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FEBRUARY 29, 2008
Burning Hot Topic

Fahrenheit 451 is the temperature at which books burn. It’s also the title of Ray Bradbury’s 1953 Science Fiction classic in which he serves up a disturbing vision of a future in which books are illegal and "firemen" are people who burn them. He creates a civilization of people who are "free" from the "unhappy" imaginings and ideas that can be stirred up by reading books. Instead, they achieve "peace of mind", lulled into passivity in front of large, flickering screens that push messages and images at them.

Imagine a "fireman" who rebels and embarks upon the dangerous business of saving books. Montag is such a man. What will happen when he joins an outlaw group that is covertly memorizing the contents of books so as to prevent the world’s knowledge from dying out?

This scary scenario promises to make for lively group discussion! The Monterey Public Library will host a community book discussion of Fahrenheit 451 on Saturday, March 15, from 2 until 3:30 p.m. There will also be a special appearance by a Western Stage actor portraying Guy Montag!

This event is just part of "The Big Read", an initiative of the National Endowment for the Arts, sponsored by the National Steinbeck Center, which has partnered with the community to present dozens of "Big Read" activities throughout Monterey County during March 2008. Copies of Fahrenheit 451 are available at your local library. Read the book, talk about it with friends, family, and co-workers. Check out the schedule of "Big Read" events and get fired up about books and reading!

Join the online discussion. You may post your comments and raise your own questions about Fahrenheit 451 on this blog. To light the fuse, here are a few questions to ponder:

  1. What is familiar about the society portrayed in the world of Fahrenheit 451?
  2. What conditions might lead a society to burn books?
  3. Are there instances in which burning books might be beneficial to society?
  4. If you could save one book from being burned, which would it be?

Let’s talk…

posted by Jeanne

Categories: In the KnowStaff ReadsFahrenheit 451


FEBRUARY 14, 2008
What We're Reading

Thanks for following the Check-out staff's reading recommendations on the library's blog! I hope the book covers here will help you recognize some of our favorites this month...


Born Standing Up  Born Standing Up by Steve Martin

Free For All  Free For All: Oddballs, Geeks and Gangstas in the Public Library by Don Borchert

A Golden Age  A Golden Age by Tahmina Anam

Out of Sync  Out of Sync by Lance Bass

Saffron Kitchen  Saffron Kitchen by Yasmin Crowther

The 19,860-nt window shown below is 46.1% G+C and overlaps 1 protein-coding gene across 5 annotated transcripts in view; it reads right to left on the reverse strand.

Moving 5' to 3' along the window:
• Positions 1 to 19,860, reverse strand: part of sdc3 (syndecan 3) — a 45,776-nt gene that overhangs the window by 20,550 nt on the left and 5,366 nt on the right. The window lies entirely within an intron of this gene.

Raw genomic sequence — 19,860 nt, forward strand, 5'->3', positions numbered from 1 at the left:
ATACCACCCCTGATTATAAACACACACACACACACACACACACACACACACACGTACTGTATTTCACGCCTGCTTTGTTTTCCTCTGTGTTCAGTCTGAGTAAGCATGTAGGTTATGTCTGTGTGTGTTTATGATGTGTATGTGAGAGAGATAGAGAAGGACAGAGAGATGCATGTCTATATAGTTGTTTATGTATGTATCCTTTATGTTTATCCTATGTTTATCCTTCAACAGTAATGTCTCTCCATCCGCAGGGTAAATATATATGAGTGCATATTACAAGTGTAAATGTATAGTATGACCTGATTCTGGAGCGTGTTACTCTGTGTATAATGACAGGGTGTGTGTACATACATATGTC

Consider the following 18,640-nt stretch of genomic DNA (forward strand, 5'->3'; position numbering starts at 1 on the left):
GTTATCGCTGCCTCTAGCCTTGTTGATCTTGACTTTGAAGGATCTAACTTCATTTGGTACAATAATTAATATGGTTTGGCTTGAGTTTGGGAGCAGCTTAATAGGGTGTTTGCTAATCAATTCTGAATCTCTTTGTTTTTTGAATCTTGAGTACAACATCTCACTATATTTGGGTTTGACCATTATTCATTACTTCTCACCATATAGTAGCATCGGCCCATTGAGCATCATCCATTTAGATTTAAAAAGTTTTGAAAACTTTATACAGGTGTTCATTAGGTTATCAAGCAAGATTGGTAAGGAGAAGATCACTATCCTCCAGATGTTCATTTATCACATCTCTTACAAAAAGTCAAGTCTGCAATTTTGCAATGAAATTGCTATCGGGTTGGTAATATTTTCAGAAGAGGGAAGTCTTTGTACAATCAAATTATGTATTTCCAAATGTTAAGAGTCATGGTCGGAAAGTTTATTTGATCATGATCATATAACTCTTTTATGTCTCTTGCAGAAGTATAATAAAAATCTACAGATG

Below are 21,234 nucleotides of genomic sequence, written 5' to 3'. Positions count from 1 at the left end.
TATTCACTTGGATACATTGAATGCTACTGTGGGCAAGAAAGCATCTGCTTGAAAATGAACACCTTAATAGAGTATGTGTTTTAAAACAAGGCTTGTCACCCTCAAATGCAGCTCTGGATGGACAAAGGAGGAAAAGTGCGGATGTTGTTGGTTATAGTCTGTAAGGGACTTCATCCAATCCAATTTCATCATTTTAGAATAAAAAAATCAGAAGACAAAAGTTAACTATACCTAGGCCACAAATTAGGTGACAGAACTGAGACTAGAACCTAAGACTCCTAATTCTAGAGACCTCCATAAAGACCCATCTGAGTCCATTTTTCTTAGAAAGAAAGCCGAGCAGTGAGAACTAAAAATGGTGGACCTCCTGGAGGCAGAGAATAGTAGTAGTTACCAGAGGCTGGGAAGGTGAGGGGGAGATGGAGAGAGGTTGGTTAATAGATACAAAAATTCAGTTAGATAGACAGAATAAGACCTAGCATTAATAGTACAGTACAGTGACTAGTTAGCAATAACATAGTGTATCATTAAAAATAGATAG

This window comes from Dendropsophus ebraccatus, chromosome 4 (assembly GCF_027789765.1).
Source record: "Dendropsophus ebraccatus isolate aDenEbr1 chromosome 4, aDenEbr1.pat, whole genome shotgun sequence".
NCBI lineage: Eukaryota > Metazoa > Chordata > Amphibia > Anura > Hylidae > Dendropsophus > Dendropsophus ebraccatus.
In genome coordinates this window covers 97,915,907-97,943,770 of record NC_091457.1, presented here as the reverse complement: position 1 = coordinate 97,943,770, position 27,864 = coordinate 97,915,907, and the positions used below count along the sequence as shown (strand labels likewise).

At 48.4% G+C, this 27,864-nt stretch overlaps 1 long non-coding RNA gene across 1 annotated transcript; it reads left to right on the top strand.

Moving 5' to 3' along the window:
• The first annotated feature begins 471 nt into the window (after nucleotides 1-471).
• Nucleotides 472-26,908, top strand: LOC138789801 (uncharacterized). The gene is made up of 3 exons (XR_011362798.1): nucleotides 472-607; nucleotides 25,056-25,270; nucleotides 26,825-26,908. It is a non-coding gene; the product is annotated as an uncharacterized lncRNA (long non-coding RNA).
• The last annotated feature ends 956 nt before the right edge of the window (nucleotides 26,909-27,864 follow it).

Wolves of the Crescent Moon  Wolves of the Crescent Moon by Yousef al-Mohaimeed



Secret of Roan Inish  Secret of Roan Inish

People of the Book  People of the Book by Geraldine Brooks

"Juno"  (in movie theaters)



posted by Catrina

Category: Staff Reads


FEBRUARY 13, 2008
Vacation Reading from England and Scotland

Coming back from vacation last week I was really excited to share my experiences with my friends at the Library. I was surprised to realize how many literary experiences I had. It gives me the opportunity to share some of my favorite authors on the blog:

Some fellow travelers at our Bed and Breakfast pointed out that there is a special walking tour in Edinburgh just for Ian Rankin, and Inspector Rebus mystery fans. I had not read any of his books, but, influenced by the evocative atmosphere of Edinburgh, I picked one up at a bookstore there. Fleshmarket Alley is set in an actual "close" right off of the Royal Mile.

One of my favorite suspense novels, Dr. Jekkyl and Mr. Hyde by Robert Louis Stevenson, was based on Deacon Brodie, a furniture maker in Olde Edinburgh. I discovered this when wandering down the "Royal Mile" between Edinburgh Castle and Holyrood Palace and saw a plaque with a story about him. He apparently designed the scaffold by which he was eventually hung.

"the elephant house" coffee house

During the same walk, we ran across a plain-looking coffee shop, which had an intriguing sign on the front: "Birthplace of Harry Potter." It turns out, the Elephant Coffee Bar was where J.K. Rowling spend cold days writing the Harry Potter novels before she was well-off enough to afford the heat for her apartment. I could certainly see the attraction of the place which overlooks a landmark graveyard, the Greyfriars Kirkyard, and has a prime view of the Edinburgh Castle right out the window. A newspaper article on the wall explains that J.K. Rowling also completed the very last pages of Harry Potter and the Deathly Hallows in the expensive and palatial Balmoral Hotel across town. That was very satisfying to me since I am a big fan and believe she has earned and fully deserves to be staying in the gorgeous Balmoral Hotel.

England was the setting for more Harry Potter adventures. In Durham, England, we saw Severus Snape’s classroom from the films, and Platform 9 ¾ at King’s Cross Station in London. They are part of the everyday scenery there and many are proud to show it off to tourists.

When we visited Durham England in Northumberland, we discovered another one of our favorite authors enjoys being there, too. Bill Bryson is, in fact, Chancellor of the University of Durham. He wrote one of his books about England, Notes from a Small Island.

Taking along the book Pillars of the earth by Ken Follett, enriched my sightseeing when I visited many cathedrals and churches in various styles in England. It also made me appreciate the lives of people who built these impressive buildings without modern machinery. It also helped make the multi-hour plane trip go by a little faster. There’s a sequel, too, which just came out last year, World without end